May 7, 1903, Huntington Avenue Grounds, Boston. For the first time, the New York and Boston franchises of the American League play each other. The result is a 6-2 win for the Boston Americans (a.k.a. the Boston Pilgrims, the Boston Puritans, or, for their owner, Charles Somers, the Boston Somersets) over the New York Highlanders (a.k.a. the New York Hilltoppers, the New York Americans, or, for manager-pitcher Clark Griffith, the New York Griffins).
The New York team's name was awfully long, and tough to fit into a newspaper headline. But George M. Cohan's musical Little Johnny Jones would debut on Broadway in 1904, and its signature song (along with "Give My Regards to Broadway"), "Yankee Doodle Dandy," would become the Theodore Roosevelt era's equivalent of a Number 1 hit. Since the Highlanders were in the American League, it was an easy jump from "Americans" to "Yankees," which could fit in a headline -- and could be further shortened to "Yanks." In 1907, the Boston team would adopt the name formerly used by the city's National League team, Red Stockings, but shorten it to Red Sox. This was also done in Chicago: The NL team we know as the Cubs started out as the White Stockings, and the AL team became the White Sox.
May 8, 1903, Huntington Avenue Grounds. The Highlanders win the 2nd game between them, 6-1.
June 1, 1903, Hilltop Park, Manhattan. For the first time, they play each other in New York. Boston also wins this one, 8-2, and will sweep a 3-game series. The Highlanders will finish 4th, while the Sox-to-be will win the Pennant, and then win the first-ever World Series by beating the Pittsburgh Pirates.
October 10, 1904, Hilltop Park. The first great race between the franchises ends in a doubleheader. The Highlanders of Clark Griffith, Jack Chesbro and Willie Keeler need to sweep to win the AL Pennant against the defending World Champions, led by third baseman-manager Jimmy Collins and pitcher Cy Young.
Chesbro won 41 games for the Highlanders that season, likely to forever remain a record from the 60 feet, 6 inches pitching distance. But he's more remembered for the first game of this twinbill, which he lost, when his wild pitch allowed the winning run to score in the 9th. Red Sox 3, Yankees 2.
The NL Champion New York Giants, already terrified of the prospect of losing New York to the Highlanders, had announced that they would not play the AL Champs. This is the only time the World Series has ever been forfeited, although the Red Sox are not allowed to officially call themselves "1904 World Champions." (Which would give them 9 World Championships, not 8 -- 3 of which, of course, are illegitimate.)
April 20, 1912, Fenway Park, Boston. The Back Bay ballyard officially opens. Mayor John F. "Honey Fitz" Fitzgerald, grandfather of 3 U.S. Senators, one of whom went on to become President, throws out the ceremonial first ball. The game goes 11 innings, and the home team wins. Red Sox 7, Yankees 6. The Yanks go on to lose 102 games and finish last, something they've done only twice since. The Red Sox go on to win the World Series.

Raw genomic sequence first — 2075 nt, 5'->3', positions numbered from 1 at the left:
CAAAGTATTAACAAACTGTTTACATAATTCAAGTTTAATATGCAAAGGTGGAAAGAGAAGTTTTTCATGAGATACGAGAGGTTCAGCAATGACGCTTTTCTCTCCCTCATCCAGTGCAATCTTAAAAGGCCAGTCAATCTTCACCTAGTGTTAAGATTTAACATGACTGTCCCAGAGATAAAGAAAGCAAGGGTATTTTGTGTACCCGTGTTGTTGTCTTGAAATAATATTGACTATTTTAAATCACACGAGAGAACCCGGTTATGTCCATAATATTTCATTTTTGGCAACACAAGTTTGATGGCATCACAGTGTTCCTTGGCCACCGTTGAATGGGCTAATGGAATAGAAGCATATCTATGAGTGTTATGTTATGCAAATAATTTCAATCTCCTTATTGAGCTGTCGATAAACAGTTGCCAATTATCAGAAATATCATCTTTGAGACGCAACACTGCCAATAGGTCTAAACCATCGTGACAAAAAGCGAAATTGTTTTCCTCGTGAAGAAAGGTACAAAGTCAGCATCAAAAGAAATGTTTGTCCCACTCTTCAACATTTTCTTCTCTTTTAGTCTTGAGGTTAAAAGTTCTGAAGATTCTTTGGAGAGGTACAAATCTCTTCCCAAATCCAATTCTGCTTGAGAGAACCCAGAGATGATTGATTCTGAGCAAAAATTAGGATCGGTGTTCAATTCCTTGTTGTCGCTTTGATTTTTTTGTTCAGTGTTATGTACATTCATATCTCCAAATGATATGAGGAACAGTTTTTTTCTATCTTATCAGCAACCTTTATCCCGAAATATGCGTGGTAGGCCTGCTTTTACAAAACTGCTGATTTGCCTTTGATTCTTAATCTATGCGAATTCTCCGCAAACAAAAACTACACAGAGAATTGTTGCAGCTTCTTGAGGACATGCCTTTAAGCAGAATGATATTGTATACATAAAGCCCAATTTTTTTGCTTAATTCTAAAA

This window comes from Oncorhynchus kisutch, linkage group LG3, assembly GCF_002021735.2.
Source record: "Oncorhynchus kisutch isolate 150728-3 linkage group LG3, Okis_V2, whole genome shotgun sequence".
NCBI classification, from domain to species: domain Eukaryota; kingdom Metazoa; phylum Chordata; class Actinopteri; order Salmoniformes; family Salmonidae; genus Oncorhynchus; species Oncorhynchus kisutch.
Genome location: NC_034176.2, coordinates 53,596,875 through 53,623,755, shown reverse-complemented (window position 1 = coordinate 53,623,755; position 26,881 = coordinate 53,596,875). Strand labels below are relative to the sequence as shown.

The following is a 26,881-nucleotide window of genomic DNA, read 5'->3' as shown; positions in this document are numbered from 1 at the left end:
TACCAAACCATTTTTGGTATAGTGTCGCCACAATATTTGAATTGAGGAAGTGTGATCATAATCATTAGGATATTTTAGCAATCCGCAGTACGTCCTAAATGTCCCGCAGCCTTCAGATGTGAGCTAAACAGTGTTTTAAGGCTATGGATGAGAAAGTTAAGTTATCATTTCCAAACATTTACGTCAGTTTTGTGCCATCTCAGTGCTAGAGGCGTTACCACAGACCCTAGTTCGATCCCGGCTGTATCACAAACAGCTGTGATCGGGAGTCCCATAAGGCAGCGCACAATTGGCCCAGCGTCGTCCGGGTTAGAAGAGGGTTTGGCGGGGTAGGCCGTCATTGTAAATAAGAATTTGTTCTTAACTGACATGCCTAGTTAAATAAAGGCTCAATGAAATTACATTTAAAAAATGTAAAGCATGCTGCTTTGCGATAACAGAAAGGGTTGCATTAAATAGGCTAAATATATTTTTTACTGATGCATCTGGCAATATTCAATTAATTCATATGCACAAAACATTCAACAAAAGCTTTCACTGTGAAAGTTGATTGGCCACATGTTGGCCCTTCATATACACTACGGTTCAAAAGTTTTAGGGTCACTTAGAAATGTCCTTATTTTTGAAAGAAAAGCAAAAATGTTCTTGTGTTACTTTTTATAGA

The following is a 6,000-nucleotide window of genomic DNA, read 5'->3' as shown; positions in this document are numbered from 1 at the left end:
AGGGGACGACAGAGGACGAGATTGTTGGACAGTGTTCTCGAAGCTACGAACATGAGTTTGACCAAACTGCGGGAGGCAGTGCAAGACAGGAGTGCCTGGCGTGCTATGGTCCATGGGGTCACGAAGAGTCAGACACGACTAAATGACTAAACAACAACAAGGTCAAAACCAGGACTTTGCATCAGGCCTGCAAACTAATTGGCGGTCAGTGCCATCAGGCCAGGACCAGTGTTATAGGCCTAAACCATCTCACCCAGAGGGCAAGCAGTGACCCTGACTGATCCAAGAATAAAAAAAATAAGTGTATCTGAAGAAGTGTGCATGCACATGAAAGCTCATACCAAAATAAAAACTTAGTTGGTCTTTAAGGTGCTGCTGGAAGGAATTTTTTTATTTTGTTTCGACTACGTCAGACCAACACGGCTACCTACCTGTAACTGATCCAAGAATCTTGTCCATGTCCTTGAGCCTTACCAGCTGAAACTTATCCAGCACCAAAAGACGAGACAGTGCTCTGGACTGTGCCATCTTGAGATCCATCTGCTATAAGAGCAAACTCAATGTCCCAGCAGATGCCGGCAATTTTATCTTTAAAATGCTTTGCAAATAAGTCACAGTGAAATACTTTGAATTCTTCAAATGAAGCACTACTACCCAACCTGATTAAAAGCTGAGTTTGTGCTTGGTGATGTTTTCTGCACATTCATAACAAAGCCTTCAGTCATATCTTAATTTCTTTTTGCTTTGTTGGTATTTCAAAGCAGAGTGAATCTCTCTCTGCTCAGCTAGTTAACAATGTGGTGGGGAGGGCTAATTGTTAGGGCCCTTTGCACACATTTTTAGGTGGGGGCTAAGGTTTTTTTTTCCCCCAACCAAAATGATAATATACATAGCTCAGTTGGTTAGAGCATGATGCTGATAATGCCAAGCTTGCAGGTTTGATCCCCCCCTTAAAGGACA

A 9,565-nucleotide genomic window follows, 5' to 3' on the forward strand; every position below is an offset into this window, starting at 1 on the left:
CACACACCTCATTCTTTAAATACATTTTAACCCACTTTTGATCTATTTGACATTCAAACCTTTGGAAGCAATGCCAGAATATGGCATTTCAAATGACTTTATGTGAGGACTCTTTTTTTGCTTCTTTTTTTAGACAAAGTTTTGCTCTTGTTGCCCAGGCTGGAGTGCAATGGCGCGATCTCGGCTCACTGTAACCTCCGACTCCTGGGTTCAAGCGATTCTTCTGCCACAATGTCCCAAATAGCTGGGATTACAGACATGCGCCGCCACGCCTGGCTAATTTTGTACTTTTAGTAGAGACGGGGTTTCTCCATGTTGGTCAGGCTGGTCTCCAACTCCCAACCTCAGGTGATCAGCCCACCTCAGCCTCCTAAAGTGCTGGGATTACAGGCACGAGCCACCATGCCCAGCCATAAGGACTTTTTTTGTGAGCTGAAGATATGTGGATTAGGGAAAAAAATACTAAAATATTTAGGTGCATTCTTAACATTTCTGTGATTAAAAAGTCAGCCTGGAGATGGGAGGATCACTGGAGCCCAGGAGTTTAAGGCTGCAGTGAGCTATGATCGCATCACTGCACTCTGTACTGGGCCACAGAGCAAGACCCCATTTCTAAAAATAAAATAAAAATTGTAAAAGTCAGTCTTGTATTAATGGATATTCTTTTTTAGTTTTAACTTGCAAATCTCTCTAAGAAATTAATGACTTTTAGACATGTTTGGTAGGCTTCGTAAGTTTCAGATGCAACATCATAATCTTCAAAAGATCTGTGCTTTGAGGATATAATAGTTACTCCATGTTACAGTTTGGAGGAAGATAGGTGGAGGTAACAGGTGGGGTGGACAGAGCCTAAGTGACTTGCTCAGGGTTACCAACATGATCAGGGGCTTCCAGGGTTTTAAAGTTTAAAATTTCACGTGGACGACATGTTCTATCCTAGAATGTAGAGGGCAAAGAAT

June 24, 1914, Polo Grounds, New York. Roy Hartzell is not remembered as a Yankee hero today, but the 3rd baseman and outfielder batted .296 with 91 RBIs in 1911. On this date, he did something only done twice before in a Yankee uniform: He hit what would now be called a walkoff home run. He hit it off Red Sox starter Hugh Bedient, giving the Yankees a 3-2 victory. Previously, Willie Keeler had done it against the Washington Senators in 1905, and Frank LaPorte against the Philadelphia Athletics in 1906.
I was able to find a list of all Yankee walkoff home runs, but not a corresponding list for the Red Sox. You would think that someone, somewhere, would have, at the very least, compiled a list of Sox walkoff homers just against the Yankees. If there is such a list somewhere, let me know in the Comments section.
May 6, 1915, Polo Grounds. The Yankees beat the Red Sox in 13 innings, 4-3. The losing pitcher was a rookie from Baltimore. But that rookie did hit his first major league home run, having previously had 8 at-bats this season and 10 the year before. The Yankee who gave it up was named Jack Warhop. The Boston rookie? George "Babe" Ruth.
Wrote Damon Runyon, the great sportswriter whose writings on New York City street life would one day form the basis for the musical Guys and Dolls, "Fanning this Ruth is not as easy as the name and the occupation might indicate. In the third inning, Ruth knocked the slant out of one of Jack Warhop's underhanded subterfuges, and put the baseball in the right field stands for a home run. Ruth was discovered by Jack Dunn in a Baltimore school a year ago where he had not attained his left-handed majority, and was adopted and adapted by Jack for use of the Orioles. He is now quite a demon pitcher and demon hitter when he connects."
November 2, 1916, Fenway Park. Joseph Lannin sells the Red Sox to Harry Frazee. Frazee owned the Red Sox from 1916 to 1923. He liked baseball, but he loved musical theater, and he owned the Longacre Theater in New York. His office was in the same 42nd Street building as the Yankees' offices. (Most teams did not have their offices in their ballparks until decades later.) This would be very significant in the next few years.
July 29, 1919, Times Square, New York. Frazee trades pitcher Carl Mays to the Yankees for $40,000 and 2 players you don't need to remember, as they never did much for either club. There was a hell of a to-do about this, as Mays had jumped the Sox and was suspended, and, at the time, the rules said you couldn't trade a suspended player.
This trade pretty much split the American League: Frazee, Yankee owner Jacob Ruppert, and Chicago White Sox owner Charlie Comiskey were on one side; on the other were AL founder and President Ban Johnson and the owners of the other 5 clubs. The National Commission, which oversaw baseball in those days, ruled in favor of Frazee and Ruppert, and Mays became the first major player to go from Frazee's Sox to Ruppert's Yanks. There would be more.
December 26, 1919, Times Square. As a result of the Mays contretemps, Frazee, Ruppert, and Comiskey could pretty much now only make deals with each other, as the other 5 AL owners wanted nothing to do with them. (They were the Shibe brothers and Connie Mack of the Philadelphia Athletics, Clark Griffith of the Washington Senators, Frank Navin and Walter Briggs of the Detroit Tigers, Phil Ball of the St. Louis Browns, and Sunny Jim Dunn of the Cleveland Indians.)